After sharing their home with bees for almost 25 years the unwanted roommates are finally gone. A local beekeeper evicted around 500,000 bees in Alberta from a single home, calling it the biggest job he's done yet. Meanwhile, the family who lives in the home can breathe easy knowing their nightmare is over.

Beekeeper Henry Thomas told Narcity he spent Sunday, July 26 and Monday, July 25, carting out pound after pound of beehives from the ceiling, walls, chimney space, and yard of Brenda Bruno's home. In total, he estimates they got rid of nearly 400 pounds of wax.

"When I first saw it, I was like, holy cow. I was in total shock at how big the hive was," he said.

Over the past 25 years, honeybees had been living and slowly growing their numbers inside the walls of Bruno's home, she told Narcity.

However, she never had the funds to get them removed. Then, in November of 2019, her daughter suffered a near-fatal reaction to a bee sting.

"I almost lost her," she told Narcity. After that point, she made a call out on social media for anyone able to help.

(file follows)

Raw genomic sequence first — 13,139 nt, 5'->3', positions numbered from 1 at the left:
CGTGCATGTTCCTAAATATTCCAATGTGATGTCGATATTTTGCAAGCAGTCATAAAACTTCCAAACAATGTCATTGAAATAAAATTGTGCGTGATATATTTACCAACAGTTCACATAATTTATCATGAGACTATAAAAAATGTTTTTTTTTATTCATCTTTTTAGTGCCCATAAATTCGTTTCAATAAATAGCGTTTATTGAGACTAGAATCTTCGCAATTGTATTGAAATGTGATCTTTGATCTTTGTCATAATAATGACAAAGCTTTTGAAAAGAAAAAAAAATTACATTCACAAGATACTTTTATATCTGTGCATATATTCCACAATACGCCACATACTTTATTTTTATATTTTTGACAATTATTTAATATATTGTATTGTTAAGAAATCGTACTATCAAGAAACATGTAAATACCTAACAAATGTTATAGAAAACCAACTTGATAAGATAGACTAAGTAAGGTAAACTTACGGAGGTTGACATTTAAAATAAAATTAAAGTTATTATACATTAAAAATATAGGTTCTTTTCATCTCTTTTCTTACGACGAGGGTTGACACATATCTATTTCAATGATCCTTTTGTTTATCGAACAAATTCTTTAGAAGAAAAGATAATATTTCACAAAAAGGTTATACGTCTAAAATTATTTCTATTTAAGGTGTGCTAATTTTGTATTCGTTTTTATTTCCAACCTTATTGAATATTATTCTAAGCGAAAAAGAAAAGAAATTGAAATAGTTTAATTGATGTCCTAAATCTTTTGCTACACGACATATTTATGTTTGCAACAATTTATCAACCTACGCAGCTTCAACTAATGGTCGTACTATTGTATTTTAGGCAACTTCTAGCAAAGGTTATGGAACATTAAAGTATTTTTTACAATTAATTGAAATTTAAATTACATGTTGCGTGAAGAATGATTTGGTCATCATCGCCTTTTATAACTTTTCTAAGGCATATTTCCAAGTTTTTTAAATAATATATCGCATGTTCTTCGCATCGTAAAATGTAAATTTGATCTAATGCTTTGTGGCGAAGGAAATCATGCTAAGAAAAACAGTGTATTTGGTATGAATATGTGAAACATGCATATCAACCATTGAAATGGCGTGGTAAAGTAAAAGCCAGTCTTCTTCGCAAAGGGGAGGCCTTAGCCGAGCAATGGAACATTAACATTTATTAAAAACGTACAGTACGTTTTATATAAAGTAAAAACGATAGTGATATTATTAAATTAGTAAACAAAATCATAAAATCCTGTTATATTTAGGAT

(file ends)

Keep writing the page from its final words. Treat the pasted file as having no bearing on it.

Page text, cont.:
When Thomas arrived, he said the inside of the house was like a "horror story." Bees swarmed all over the interior and swooped inside in "daily raids."

"The one bathroom probably had about a hundred dead bees in it" when he first arrived, he continued.

Bruno said that she'd tried for over 15 years to get the bees out, contacting organization after organization. But none could help her out because she didn't have the funds, so she and her daughter had to "learn to adapt."

Now with the bees finally evicted, Bruno's first order of business is to return to her backyard and give the grass a trim. She wasn't able to enter the area before because a huge hive had settled on her apple tree.

"I'd like to fix up my place, like the garden and stuff like that," she said.

However, Bruno's family isn't out of the woods yet. Thomas had to tear up her walls to access the hives, and she doesn't have the funds to cover the repairs. As the winter approaches, she's trying to generate enough repair money through a fundraiser to fix her home.

But at least the bees are out and the family can sleep sound at night, knowing they're finally safe.

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